Update on the 2nd National Communication Report for PNG to UNFCCC downloaded from www.unfccc.org
The Papua New Guinea Government submits PNG’s first Biennial Update Report (BUR1) under the United Nations Framework Convention on Climate Change (UNFCCC). The report follows the BUR guidelines for developing countries according to paragraphs 39 to 42 of Decision 2/CP.17 and its Annex III.
Coupled climate and sea-level changes deduced from Huon Peninsula coral terraces of the last ice age
Huon Peninsula, Papua New Guinea, is a tectonically unstable, uplifting shoreline ringed by emergent coral terraces. The terraces were formed during episodes of rapid sea-level rise when corals constructed large, discrete coral platforms that were subsequently uplifted. Uranium series ages of four prominent Huon Peninsula last glacial (OIS 3) coral terraces coincide with the timing of major North Atlantic climate reversals at intervals of 6000^7000 yr between 30 000 yr and 60 000 yr ago.
Peatlands are common in montane areas above 1,000 m in New Guinea and become extensive above 3,000 m in the subalpine zone. In the montane mires, swamp forests and grass or sedge fens predominate on swampy alley bottoms. These mires may be 4–8 m in depth and up to 30,000 years in age. In Papua New Guinea (PNG) there is about 2,250 km2 of montane peatland, and Papua Province (the Indonesian western half of the island) probably contains much more. Above 3,000 m, peat soils form under blanket bog on slopes as well as on valley floors.
This chapter provides a brief description of Papua New Guinea, its past and present climate as well as projections for the future. The climate observation network and the availability of atmospheric and oceanic data records are outlined. The annual mean climate, seasonal cycles and the influences of large-scale climate features such as the West Pacific Monsoon and patterns of climate variability (e.g. the El Niño‑Southern Oscillation) are analysed and discussed.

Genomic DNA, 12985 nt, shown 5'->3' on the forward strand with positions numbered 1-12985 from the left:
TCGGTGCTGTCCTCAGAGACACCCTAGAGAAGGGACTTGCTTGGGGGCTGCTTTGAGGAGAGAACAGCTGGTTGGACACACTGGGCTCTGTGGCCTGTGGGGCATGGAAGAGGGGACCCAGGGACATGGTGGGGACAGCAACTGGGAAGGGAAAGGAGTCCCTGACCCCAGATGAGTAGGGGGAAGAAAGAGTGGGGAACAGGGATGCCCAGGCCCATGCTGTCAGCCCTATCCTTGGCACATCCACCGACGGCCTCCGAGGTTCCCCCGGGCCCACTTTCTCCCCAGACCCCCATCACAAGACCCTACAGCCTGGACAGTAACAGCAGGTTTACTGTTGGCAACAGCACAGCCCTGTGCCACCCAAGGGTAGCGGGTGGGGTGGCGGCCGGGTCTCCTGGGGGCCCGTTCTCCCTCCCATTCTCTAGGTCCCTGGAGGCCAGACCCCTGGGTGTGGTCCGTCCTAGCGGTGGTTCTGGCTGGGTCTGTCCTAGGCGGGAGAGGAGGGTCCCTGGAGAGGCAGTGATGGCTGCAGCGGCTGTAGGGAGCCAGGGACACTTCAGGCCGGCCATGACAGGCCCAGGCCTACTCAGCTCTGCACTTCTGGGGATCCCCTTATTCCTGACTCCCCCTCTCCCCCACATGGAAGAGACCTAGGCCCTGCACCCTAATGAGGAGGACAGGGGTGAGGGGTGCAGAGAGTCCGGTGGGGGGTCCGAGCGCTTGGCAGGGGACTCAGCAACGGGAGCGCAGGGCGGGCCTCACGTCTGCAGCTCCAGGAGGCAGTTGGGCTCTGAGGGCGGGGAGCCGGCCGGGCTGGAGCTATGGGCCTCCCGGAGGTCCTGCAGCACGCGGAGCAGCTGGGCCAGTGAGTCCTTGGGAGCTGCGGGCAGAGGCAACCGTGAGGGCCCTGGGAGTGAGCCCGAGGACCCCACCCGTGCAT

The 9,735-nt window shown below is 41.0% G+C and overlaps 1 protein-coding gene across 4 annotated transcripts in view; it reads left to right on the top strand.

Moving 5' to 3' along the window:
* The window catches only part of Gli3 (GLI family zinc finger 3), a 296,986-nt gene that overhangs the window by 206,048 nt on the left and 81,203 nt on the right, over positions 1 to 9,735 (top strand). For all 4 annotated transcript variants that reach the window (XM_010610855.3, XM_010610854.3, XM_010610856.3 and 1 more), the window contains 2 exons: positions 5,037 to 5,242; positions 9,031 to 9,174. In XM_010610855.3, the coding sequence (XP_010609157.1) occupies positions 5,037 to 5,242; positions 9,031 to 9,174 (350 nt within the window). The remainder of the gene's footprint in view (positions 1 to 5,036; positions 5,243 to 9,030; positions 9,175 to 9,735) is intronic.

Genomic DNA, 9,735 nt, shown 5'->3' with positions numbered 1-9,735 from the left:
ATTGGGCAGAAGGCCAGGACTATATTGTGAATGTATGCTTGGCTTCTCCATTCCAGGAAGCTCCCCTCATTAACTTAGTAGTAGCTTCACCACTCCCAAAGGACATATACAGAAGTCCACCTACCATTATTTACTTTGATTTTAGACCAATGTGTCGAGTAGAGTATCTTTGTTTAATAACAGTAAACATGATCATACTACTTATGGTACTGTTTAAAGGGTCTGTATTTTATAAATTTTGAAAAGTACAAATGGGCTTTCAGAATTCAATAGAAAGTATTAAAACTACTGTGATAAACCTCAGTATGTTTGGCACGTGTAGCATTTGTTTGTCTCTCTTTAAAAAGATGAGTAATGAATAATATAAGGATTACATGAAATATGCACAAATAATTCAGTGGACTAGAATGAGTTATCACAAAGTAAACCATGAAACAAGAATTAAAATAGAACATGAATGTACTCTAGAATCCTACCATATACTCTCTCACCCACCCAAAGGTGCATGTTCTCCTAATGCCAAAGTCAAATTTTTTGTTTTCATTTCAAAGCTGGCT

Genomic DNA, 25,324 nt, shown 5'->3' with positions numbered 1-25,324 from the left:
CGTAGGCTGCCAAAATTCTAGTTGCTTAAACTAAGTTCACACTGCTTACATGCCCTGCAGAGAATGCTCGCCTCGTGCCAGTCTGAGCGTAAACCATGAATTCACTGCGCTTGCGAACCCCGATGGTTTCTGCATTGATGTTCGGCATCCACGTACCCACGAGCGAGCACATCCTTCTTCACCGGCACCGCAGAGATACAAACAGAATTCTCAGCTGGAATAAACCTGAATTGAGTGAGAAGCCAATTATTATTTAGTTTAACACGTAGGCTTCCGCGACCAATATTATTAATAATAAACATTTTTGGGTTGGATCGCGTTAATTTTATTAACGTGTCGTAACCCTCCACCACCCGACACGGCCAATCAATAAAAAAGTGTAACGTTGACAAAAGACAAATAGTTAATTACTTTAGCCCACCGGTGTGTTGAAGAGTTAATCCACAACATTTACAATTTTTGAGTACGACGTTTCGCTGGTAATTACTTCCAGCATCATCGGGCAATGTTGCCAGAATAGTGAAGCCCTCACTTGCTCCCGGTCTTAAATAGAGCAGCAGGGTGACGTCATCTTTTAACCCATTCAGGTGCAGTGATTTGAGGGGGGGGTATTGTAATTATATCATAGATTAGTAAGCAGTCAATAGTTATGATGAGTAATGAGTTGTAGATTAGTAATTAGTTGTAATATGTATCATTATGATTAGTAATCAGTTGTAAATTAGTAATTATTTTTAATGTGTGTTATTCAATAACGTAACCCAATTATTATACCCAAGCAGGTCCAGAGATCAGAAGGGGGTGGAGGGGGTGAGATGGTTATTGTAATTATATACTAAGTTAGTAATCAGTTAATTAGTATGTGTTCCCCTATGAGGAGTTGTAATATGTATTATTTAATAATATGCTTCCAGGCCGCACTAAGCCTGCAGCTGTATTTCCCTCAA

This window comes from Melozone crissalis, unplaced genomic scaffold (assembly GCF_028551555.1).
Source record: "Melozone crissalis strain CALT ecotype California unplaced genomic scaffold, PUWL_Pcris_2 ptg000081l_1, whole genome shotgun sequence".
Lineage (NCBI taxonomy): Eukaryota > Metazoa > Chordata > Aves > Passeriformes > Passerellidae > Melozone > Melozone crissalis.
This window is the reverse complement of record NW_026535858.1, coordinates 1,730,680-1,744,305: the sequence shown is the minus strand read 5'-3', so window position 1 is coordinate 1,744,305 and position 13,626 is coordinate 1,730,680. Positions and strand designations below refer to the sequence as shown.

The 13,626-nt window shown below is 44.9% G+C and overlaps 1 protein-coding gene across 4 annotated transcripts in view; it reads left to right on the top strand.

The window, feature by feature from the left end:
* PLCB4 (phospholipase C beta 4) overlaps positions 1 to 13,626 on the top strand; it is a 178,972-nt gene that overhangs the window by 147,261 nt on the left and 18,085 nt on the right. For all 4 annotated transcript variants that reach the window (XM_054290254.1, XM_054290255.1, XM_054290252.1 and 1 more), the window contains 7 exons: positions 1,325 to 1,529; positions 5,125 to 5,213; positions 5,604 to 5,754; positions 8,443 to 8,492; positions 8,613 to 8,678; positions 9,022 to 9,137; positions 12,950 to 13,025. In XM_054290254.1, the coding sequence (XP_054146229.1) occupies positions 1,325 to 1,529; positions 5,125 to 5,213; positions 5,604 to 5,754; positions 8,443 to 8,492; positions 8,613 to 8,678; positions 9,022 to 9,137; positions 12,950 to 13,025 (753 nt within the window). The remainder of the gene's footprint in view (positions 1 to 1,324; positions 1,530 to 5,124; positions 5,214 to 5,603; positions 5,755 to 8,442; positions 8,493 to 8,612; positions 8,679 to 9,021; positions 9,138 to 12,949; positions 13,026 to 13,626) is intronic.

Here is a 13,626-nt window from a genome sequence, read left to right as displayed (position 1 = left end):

Strengthening the capacity of decision making on REDD+
Papua New Guinea is committed to Sustainable Development through its StaRS Strategy and Vision 2050. PNG has also signed up to Rio Conventions and supplement agreements and protocols which needs monitoring and evaluation. Sustainable Development Goals are very important as it simplifies the Sustainable Development approaches.
The 2020 State of Environment Report is the first for Papua New Guinea.
JICA Country Profile on Environment of Papua New Guinea (PNG) was carried out by the Planning and Evaluation Department Japan International Cooperation Agency in February 2002. This 37 paged report outlines PNG's fact sheets, organization structure, legislation, current environmental issues and international relations between PNG and overseas countries
It is a Pre-Workshop In Country Review For Papua New Guinea 19th-23rd October 1999 in Nadi, Fiji Islands. Collaboration between NDMO, PNG NWS and Water Resources
PNG Biomass project
REDD+ in PNG
This report stems from a simple observation: that since Independence in 1975, Papua New Guinea’s economic and social development outcomes have not matched people’s aspirations or government promises. Indeed, despite the abundance of its riches, PNG lags behind its Pacific neighbours on many important development indicators.